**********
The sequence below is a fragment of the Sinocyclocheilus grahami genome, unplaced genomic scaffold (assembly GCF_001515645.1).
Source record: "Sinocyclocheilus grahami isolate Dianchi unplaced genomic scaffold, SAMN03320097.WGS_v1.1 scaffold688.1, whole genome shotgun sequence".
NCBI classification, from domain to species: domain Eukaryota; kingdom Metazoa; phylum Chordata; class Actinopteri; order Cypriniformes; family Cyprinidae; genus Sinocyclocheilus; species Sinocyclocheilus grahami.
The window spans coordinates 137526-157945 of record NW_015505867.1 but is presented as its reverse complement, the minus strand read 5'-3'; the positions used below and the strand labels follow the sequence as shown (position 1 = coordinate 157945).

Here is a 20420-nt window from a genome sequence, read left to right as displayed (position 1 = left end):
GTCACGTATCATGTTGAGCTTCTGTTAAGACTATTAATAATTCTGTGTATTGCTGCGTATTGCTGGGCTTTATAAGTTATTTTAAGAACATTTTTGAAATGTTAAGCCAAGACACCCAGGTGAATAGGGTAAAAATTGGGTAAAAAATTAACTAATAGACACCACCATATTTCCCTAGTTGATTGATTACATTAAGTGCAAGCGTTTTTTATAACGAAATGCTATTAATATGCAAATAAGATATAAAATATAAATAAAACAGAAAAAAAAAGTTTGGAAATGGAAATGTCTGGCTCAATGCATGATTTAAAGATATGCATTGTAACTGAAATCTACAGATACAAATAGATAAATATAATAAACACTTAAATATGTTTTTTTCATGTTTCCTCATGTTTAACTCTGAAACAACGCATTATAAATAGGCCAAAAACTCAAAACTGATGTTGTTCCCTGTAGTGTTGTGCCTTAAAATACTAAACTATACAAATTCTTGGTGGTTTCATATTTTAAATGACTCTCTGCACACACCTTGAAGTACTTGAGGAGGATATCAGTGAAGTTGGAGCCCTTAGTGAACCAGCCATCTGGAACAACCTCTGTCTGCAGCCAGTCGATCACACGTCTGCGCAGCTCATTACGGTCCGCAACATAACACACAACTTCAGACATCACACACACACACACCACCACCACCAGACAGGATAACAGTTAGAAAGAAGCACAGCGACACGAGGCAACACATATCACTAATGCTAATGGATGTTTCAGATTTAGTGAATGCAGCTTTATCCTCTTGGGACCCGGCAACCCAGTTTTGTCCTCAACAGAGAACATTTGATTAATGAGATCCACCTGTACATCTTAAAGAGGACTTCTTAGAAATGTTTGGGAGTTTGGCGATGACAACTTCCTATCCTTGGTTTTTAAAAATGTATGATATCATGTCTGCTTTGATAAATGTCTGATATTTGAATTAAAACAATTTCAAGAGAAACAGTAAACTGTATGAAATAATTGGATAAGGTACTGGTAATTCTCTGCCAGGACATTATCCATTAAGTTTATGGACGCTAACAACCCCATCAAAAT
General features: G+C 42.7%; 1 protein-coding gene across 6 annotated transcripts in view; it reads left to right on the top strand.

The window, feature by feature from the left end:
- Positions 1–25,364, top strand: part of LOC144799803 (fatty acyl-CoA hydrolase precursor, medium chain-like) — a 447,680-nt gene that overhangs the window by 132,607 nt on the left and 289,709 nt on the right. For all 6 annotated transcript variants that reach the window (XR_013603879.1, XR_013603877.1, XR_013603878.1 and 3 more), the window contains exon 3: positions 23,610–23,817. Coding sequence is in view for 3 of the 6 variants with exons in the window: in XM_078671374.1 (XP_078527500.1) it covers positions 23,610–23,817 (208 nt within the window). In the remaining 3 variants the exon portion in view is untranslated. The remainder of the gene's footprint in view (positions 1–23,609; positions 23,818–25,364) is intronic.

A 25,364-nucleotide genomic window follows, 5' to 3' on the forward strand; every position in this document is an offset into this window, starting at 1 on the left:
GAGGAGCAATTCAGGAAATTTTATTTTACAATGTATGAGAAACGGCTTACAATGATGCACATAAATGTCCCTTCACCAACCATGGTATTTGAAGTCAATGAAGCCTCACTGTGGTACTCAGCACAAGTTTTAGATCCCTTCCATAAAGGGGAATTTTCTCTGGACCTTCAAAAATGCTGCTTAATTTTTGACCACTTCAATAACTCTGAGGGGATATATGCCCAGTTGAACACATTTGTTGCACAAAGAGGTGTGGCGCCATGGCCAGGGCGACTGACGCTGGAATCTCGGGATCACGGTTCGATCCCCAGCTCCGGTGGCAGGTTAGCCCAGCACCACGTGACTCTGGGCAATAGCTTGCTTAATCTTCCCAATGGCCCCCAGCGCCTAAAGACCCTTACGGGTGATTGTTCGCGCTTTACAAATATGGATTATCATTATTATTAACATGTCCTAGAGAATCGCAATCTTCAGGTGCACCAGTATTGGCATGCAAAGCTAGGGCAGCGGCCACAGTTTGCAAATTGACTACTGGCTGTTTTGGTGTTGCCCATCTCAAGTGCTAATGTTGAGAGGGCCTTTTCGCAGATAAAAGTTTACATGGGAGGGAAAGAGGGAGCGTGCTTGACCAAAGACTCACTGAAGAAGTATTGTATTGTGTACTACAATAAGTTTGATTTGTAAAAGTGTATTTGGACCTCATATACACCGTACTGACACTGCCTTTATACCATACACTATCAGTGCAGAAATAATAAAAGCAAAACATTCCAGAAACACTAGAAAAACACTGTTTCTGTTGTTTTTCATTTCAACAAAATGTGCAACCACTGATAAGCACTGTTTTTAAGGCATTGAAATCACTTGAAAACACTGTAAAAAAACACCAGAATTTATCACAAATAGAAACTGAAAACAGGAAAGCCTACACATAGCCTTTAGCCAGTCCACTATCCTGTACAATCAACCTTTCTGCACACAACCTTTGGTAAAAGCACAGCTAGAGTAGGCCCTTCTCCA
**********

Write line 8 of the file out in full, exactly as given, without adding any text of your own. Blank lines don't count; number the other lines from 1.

The window, feature by feature from the left end: